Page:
There are two events converging on Hollywood that may well result in the greatest threat of mutually assured destruction since the Cold War. I’m speaking of the increasing reliance on reality-based programming by the national over-the-air networks and the ending of talks between the Writers Guild of America and the production community.
I believe the fundamental strength of our network business has been the ability to deliver a consistent schedule of quality scripted drama and comedy series. Only the six major networks have the financial resources, audience reach and promotional platforms necessary to create series programming of enduring value. It takes these assets to bring together the best writers, performers and behind-the-camera talent. No other programming entity can match this strength on a day-in and day-out basis. That is why at any given time the most popular programs on television are on the six major over-the air networks, in spite of the 60-plus channels the average U.S. home can receive.
There is no question that current hits such as “Survivor” and “Temptation Island” have spawned a new genre that looks tempting to cost-conscious networks: no writers, no stars, no expensive sets.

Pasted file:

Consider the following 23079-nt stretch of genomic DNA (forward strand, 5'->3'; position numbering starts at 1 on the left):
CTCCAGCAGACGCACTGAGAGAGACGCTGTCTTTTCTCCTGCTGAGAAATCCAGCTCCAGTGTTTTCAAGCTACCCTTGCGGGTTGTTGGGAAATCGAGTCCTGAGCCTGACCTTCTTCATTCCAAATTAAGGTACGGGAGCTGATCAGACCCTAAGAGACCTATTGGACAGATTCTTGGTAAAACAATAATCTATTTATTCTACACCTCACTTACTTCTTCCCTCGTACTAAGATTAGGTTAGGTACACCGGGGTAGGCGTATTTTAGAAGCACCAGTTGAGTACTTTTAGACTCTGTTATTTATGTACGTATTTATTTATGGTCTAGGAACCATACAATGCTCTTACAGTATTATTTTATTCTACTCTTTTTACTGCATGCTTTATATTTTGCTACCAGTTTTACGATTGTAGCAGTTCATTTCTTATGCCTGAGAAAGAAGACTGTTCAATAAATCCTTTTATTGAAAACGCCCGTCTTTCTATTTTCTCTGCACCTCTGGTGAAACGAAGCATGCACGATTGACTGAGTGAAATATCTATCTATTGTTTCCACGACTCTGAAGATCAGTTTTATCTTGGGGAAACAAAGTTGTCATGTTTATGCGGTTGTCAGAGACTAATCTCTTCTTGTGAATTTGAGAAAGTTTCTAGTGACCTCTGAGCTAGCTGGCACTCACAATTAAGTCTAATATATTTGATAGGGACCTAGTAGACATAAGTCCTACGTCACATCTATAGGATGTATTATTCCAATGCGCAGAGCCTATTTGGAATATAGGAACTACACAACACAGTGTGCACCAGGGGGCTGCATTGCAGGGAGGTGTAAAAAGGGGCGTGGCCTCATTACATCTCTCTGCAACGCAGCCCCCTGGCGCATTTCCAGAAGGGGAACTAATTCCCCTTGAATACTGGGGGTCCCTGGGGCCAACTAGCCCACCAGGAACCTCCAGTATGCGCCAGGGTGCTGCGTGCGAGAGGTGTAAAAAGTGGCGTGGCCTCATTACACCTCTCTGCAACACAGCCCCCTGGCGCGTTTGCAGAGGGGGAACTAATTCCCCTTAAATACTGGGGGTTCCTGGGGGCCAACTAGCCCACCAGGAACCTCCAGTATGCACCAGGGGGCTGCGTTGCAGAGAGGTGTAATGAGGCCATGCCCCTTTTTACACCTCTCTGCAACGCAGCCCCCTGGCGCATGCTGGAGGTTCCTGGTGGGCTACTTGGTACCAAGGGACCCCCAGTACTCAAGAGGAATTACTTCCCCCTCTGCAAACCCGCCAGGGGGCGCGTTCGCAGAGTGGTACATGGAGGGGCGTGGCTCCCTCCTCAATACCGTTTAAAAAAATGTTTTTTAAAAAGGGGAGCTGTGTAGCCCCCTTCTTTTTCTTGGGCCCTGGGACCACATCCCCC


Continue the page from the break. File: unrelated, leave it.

But in that simplicity lies the danger. Whereas quality scripted programming is extremely difficult to create, virtually anyone with an idea and a couple of cameras can get into the reality game. The cloning of “Survivor” has already begun. Take a look at two new shows entering syndication this fall: “Elimidate” and “Fifth Wheel.”
Certainly there is a place for reality shows on the network schedule. They make excellent summer programming and can be used as short-term fixes. But to think they can become the foundation of a network schedule is a fatal error. Want an example of what happens to an easily copied genre? Where is “America’s Funniest Home Videos” now?
Even the venerable “Cops” has lost significant audience over the years.
Please don’t lose sight of the network brand’s foundation.
The impending danger of a writers’ strike make this argument even timelier. The availability of reality-based programming might look like a solution to series-starved networks. Think again.
As viewers search for fresh programs, many services will rush to fill the void. They can produce inexpensive reality shows too. During the 1988 writers’ strike, a desperately struggling fourth network gained the foothold it needed to survive with its reality shows “Cops” and “America’s Most Wanted.”
Now 13 years later, there are dozens more program sources waiting in the wings during contract negotiations between the writers and studios. But I do know that the creative folks need the reach of the over-the-air networks, the power of their promotion and the synergy of their schedules for their creative voices to be heard.
The networks can’t afford to lose the valuable franchise they built with quality scripted-series programming. If the issue separating the two sides aren’t resolved, there will be only losers.
Chuck Dunning is general sales manager at Fox affiliate XETV in San Diego.